2. Clear Communication of Ideas, Purposes and Goals
This may seem obvious, but it is really important. A good leader must properly convey the ideas, purposes and goals of a team and the organization as a whole. For a team to work efficiently, they must know what they are working toward.
According to FMI, “Without a shared purpose, teams lack clear direction and may spend time, energy and resources going down the wrong path.”
To ensure that the team is working cohesively toward a common goal, it is important that leaders are able to clearly communicate with their team. The easiest way to communicate clearly is to communicate face to face. Additionally, the leader needs to engage each team member in the common goal. Everybody needs to be on the same page and adding equal weight to the team’s core objective.
To get the team on the same page, the leader may get the team together to go over core objectives. As a team, a leader needs to establish a ‘Why.’ Why are we doing what we are doing? Why do we exist? We are working on this project, why? By clarifying objectives and creating a meaningful purpose for the team, a leader is practicing clear communication and putting the team on the right track.
Once addressing an end goal and creating a plan for how to get there, a leader makes sure their team is working toward fulfilling those objectives.
To better the industry and encourage skilled craftsmen and women to join the field, leaders need to practice inclusivity. As the industry looks to become more diverse and as people of color, women and veterans join the industry, leaders need to ensure that the industry is including everyone.
Inclusivity means more than hiring minorities. It means making sure they have a part on the team, making sure they are valued and making sure their opinions have equal weight. By valuing everyone’s opinion and by creating a cohesive, diverse team, leaders allow their team to work effectively while encouraging diversity in the future.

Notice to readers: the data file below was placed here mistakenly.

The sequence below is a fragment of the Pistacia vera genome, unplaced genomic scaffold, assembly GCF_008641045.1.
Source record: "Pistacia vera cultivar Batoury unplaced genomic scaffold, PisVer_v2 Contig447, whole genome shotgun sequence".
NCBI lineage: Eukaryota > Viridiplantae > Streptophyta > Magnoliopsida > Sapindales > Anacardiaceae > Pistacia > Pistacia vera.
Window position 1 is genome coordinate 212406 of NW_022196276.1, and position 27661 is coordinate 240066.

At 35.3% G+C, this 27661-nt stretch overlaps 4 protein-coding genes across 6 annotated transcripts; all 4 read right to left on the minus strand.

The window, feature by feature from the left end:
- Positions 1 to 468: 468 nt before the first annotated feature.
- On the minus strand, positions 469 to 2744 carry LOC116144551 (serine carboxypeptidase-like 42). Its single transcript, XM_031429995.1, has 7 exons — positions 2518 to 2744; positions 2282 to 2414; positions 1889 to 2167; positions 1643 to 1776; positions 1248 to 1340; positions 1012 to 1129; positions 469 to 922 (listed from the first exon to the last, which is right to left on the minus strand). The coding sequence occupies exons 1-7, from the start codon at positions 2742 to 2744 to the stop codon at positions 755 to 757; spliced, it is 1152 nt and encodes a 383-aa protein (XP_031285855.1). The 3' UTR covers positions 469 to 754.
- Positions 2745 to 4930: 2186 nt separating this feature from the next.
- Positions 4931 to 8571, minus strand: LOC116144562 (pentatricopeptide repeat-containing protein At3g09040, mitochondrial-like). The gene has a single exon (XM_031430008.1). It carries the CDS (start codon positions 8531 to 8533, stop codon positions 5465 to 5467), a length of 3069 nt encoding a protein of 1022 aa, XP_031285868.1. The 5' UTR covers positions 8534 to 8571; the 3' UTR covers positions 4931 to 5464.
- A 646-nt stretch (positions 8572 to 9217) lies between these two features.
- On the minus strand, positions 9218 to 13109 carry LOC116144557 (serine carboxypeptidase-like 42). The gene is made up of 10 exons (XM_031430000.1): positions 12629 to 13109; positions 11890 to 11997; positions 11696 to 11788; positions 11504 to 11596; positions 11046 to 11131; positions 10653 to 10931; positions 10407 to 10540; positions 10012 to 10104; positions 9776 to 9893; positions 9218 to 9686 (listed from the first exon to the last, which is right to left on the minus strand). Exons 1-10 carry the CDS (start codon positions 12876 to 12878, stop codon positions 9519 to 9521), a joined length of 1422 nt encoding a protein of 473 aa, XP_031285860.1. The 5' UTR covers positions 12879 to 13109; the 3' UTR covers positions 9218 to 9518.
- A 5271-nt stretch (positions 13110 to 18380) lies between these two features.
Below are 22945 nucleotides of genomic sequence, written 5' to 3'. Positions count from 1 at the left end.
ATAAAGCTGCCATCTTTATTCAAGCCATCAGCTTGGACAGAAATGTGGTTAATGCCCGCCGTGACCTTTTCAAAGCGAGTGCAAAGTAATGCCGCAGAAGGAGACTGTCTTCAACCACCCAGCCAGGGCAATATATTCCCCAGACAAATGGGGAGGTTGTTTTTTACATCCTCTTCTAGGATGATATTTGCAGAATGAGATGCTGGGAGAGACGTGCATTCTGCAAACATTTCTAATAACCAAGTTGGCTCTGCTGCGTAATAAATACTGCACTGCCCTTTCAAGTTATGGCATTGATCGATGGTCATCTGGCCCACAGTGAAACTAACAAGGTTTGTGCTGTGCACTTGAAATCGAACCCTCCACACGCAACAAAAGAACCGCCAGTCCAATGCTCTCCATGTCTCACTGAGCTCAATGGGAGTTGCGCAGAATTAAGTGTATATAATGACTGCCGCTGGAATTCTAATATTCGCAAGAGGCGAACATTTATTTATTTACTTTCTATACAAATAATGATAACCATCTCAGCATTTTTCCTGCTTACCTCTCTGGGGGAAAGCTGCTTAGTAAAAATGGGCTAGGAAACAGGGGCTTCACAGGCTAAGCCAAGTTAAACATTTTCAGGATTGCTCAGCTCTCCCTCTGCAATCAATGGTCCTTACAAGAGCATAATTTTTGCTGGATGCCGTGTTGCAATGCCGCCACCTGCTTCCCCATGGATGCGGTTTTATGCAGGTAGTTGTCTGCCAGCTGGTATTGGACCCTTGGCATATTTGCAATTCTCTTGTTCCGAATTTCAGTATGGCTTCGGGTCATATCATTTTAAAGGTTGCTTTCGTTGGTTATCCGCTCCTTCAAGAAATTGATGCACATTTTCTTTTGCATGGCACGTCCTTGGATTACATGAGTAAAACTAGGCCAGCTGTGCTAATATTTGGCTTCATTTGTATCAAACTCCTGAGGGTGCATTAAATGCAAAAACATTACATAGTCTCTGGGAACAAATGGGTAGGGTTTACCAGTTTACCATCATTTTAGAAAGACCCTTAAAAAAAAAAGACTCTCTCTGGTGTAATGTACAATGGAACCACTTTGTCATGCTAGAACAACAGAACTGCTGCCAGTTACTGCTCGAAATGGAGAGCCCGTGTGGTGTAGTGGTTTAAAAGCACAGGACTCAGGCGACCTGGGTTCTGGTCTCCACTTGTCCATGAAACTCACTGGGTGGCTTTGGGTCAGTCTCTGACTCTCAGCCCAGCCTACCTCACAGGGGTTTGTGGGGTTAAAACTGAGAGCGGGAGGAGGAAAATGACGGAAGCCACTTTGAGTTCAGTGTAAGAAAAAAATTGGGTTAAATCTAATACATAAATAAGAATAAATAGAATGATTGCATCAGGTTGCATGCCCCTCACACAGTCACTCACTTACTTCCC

To practice inclusivity, leaders need to be able to identify and fix problems of inequity when they arise. Problems may include unequal pay and benefits, unequal access to training and development opportunities, inconsistent performance ratings and promotion differences. A good leader who practices inclusivity would remedy these problems and remain transparent about the company’s shortcomings and changes that have been made.
Additionally, a good leader will talk about how they value inclusivity and diversity and they will follow those claims with action. By asking minorities for their input and valuing their opinion, promoting diversity internally and externally, recruiting a diverse workforce and limiting bias on performance ratings and promotions — leaders can ensure their team is diverse and inclusive.
Overall, a good leader will ensure that their team is provided with the information and support they need to be successful and efficient. Leaders need to work toward promoting their company and the construction industry as a whole to shorten the skilled labor shortage. As the management workforce continues to retire in the coming years, it is vital for craft professionals to work their way through the industry to become effective leaders who practice trust, clear communication and inclusivity.